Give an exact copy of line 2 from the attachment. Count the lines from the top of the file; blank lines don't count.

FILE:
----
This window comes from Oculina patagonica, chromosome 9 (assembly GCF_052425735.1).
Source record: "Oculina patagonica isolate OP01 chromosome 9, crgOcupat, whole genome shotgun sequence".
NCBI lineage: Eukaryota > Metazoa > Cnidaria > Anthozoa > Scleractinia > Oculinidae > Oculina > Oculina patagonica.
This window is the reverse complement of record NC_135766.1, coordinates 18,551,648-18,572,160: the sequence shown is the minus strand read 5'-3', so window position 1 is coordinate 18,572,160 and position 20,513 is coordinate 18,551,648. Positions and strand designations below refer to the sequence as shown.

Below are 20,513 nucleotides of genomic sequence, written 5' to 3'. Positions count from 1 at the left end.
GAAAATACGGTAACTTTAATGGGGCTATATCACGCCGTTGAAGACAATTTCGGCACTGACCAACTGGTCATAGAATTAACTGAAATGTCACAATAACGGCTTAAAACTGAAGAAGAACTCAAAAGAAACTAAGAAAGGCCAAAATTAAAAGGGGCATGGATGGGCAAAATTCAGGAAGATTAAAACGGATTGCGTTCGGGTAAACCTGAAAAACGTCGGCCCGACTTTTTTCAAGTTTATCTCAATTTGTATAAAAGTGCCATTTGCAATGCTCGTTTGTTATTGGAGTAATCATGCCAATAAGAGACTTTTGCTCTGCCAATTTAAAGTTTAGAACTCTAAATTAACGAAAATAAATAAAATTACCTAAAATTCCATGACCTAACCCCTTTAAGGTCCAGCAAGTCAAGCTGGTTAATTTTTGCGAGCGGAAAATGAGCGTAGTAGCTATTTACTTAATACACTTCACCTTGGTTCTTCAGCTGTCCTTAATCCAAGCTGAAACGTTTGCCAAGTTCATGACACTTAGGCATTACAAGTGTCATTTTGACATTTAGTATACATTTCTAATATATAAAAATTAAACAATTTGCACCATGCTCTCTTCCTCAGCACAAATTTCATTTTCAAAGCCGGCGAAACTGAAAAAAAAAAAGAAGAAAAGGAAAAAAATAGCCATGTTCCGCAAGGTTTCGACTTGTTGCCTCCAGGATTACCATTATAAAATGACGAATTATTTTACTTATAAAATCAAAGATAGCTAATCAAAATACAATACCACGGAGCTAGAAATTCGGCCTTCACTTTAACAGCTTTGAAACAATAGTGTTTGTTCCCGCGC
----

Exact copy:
Source record: "Oculina patagonica isolate OP01 chromosome 9, crgOcupat, whole genome shotgun sequence".